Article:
The objective of this study was to determine the association between hip abduction strength and lower extremity running related injury in distance runners through a systematic review.
Prospective longitudinal and cross sectional studies that quantified hip abduction strength and provided diagnosis of running related injury in distance runners were included and assessed for quality. Effect size was calculated for between group differences in hip abduction strength.
Of the 1841 articles returned in the initial search, 11 studies matched all inclusion criteria. Studies were grouped according to injury: iliotibial band syndrome, patellofemoral pain syndrome, medial tibial stress syndrome, tibial stress fracture, and Achilles tendinopathy, and examined for strength differences between injured and non-injured groups. Meaningful differences were found in the studies examining iliotibial band syndrome. Three of five iliotibial band syndrome articles found weakness in runners with iliotibial band syndrome; two were of strong methodological rigor and both of those found a relationship between weakness and injury. Other results did not form associative or predictive relationships between weakness and injury in distance runners.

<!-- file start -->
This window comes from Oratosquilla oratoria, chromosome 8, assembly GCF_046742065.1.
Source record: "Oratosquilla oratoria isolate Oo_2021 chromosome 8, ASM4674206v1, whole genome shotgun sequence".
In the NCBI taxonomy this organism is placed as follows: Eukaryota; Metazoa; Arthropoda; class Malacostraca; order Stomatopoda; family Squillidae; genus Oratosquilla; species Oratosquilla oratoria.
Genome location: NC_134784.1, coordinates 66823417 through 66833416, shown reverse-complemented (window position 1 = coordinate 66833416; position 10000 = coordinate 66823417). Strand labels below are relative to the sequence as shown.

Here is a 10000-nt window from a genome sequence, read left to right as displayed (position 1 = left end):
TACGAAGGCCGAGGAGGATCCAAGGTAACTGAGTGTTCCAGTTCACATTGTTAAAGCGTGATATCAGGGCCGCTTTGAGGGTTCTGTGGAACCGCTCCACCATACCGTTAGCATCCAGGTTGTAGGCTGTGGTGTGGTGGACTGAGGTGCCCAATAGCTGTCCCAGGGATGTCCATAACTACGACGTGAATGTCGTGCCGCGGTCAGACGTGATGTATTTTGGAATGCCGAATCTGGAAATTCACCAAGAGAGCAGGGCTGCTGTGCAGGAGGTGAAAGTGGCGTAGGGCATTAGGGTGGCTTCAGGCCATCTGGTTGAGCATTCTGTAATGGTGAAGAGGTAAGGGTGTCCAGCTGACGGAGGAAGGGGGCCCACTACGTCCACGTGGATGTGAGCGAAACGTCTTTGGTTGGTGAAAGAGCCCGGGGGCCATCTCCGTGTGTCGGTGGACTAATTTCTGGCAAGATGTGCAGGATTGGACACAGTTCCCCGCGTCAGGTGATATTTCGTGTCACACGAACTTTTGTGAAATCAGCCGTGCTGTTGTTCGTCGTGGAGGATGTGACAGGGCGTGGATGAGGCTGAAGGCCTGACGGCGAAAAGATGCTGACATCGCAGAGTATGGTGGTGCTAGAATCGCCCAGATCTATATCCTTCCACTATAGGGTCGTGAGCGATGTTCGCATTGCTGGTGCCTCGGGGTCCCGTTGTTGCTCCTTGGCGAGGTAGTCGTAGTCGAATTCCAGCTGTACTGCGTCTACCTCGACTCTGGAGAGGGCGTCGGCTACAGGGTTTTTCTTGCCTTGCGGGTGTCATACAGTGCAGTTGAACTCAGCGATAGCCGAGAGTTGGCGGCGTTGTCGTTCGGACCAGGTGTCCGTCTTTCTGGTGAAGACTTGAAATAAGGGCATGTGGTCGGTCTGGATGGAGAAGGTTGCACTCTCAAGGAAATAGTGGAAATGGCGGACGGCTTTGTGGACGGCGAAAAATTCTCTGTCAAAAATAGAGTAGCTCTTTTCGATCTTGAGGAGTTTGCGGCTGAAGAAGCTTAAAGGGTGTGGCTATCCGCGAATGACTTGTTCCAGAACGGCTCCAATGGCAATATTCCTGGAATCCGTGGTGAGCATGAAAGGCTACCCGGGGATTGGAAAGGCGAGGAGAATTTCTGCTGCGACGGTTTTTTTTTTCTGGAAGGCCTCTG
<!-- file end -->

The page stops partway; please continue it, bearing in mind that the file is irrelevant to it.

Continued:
Hip abduction weakness evaluated by hand held dynamometer may be associated with iliotibial band syndrome in distance runners as suggested by several cross sectional studies but is unclear as a significant factor for the development of patellofemoral pain syndrome, medial tibial stress syndrome, tibial stress fracture or Achilles tendinopathy according to the current literature. Future studies are needed with consistent methodology and inclusion of all distance running populations to determine the significance of hip abduction strength in relationship to lower extremity injury.